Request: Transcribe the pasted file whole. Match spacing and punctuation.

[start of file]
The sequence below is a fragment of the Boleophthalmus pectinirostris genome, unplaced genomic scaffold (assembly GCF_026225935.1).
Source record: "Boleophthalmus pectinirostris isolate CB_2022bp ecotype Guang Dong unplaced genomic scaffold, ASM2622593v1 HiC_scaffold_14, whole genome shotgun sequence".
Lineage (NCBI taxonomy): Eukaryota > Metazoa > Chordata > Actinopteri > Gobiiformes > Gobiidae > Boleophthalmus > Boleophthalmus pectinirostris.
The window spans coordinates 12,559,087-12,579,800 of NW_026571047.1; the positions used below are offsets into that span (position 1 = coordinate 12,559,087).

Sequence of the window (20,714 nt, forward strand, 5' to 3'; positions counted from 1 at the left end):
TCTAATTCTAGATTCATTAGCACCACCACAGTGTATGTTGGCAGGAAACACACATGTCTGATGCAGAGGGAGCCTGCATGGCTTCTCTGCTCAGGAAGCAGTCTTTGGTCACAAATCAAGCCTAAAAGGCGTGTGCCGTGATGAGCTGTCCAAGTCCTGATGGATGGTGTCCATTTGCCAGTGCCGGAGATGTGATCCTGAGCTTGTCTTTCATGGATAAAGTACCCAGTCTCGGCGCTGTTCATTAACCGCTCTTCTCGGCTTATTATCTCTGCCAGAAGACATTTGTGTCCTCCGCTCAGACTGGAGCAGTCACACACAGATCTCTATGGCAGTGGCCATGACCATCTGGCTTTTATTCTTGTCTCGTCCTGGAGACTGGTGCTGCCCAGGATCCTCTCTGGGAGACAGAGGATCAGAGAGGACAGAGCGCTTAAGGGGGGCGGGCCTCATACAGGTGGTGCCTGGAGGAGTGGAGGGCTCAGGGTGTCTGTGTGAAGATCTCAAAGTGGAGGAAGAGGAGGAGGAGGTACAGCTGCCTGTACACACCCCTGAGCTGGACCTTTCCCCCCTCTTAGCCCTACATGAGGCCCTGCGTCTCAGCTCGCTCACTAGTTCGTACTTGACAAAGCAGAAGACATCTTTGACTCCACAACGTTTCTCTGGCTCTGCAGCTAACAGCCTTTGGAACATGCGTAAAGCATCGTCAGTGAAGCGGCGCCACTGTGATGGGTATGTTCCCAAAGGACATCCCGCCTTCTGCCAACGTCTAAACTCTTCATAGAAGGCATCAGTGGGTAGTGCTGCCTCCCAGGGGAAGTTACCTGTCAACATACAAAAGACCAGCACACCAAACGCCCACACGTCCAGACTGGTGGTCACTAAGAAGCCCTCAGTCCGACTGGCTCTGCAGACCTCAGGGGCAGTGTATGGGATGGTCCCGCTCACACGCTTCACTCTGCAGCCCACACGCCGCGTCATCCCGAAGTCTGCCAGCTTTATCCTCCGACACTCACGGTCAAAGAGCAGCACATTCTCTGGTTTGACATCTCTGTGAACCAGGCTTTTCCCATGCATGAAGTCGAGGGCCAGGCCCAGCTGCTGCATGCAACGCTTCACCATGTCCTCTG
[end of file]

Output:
The sequence below is a fragment of the Boleophthalmus pectinirostris genome, unplaced genomic scaffold (assembly GCF_026225935.1).
Source record: "Boleophthalmus pectinirostris isolate CB_2022bp ecotype Guang Dong unplaced genomic scaffold, ASM2622593v1 HiC_scaffold_14, whole genome shotgun sequence".
Lineage (NCBI taxonomy): Eukaryota > Metazoa > Chordata > Actinopteri > Gobiiformes > Gobiidae > Boleophthalmus > Boleophthalmus pectinirostris.
The window spans coordinates 12,559,087-12,579,800 of NW_026571047.1; the positions used below are offsets into that span (position 1 = coordinate 12,559,087).

Sequence of the window (20,714 nt, forward strand, 5' to 3'; positions counted from 1 at the left end):
TCTAATTCTAGATTCATTAGCACCACCACAGTGTATGTTGGCAGGAAACACACATGTCTGATGCAGAGGGAGCCTGCATGGCTTCTCTGCTCAGGAAGCAGTCTTTGGTCACAAATCAAGCCTAAAAGGCGTGTGCCGTGATGAGCTGTCCAAGTCCTGATGGATGGTGTCCATTTGCCAGTGCCGGAGATGTGATCCTGAGCTTGTCTTTCATGGATAAAGTACCCAGTCTCGGCGCTGTTCATTAACCGCTCTTCTCGGCTTATTATCTCTGCCAGAAGACATTTGTGTCCTCCGCTCAGACTGGAGCAGTCACACACAGATCTCTATGGCAGTGGCCATGACCATCTGGCTTTTATTCTTGTCTCGTCCTGGAGACTGGTGCTGCCCAGGATCCTCTCTGGGAGACAGAGGATCAGAGAGGACAGAGCGCTTAAGGGGGGCGGGCCTCATACAGGTGGTGCCTGGAGGAGTGGAGGGCTCAGGGTGTCTGTGTGAAGATCTCAAAGTGGAGGAAGAGGAGGAGGAGGTACAGCTGCCTGTACACACCCCTGAGCTGGACCTTTCCCCCCTCTTAGCCCTACATGAGGCCCTGCGTCTCAGCTCGCTCACTAGTTCGTACTTGACAAAGCAGAAGACATCTTTGACTCCACAACGTTTCTCTGGCTCTGCAGCTAACAGCCTTTGGAACATGCGTAAAGCATCGTCAGTGAAGCGGCGCCACTGTGATGGGTATGTTCCCAAAGGACATCCCGCCTTCTGCCAACGTCTAAACTCTTCATAGAAGGCATCAGTGGGTAGTGCTGCCTCCCAGGGGAAGTTACCTGTCAACATACAAAAGACCAGCACACCAAACGCCCACACGTCCAGACTGGTGGTCACTAAGAAGCCCTCAGTCCGACTGGCTCTGCAGACCTCAGGGGCAGTGTATGGGATGGTCCCGCTCACACGCTTCACTCTGCAGCCCACACGCCGCGTCATCCCGAAGTCTGCCAGCTTTATCCTCCGACACTCACGGTCAAAGAGCAGCACATTCTCTGGTTTGACATCTCTGTGAACCAGGCTTTTCCCATGCATGAAGTCGAGGGCCAGGCCCAGCTGCTGCATGCAACGCTTCACCATGTCCTCTG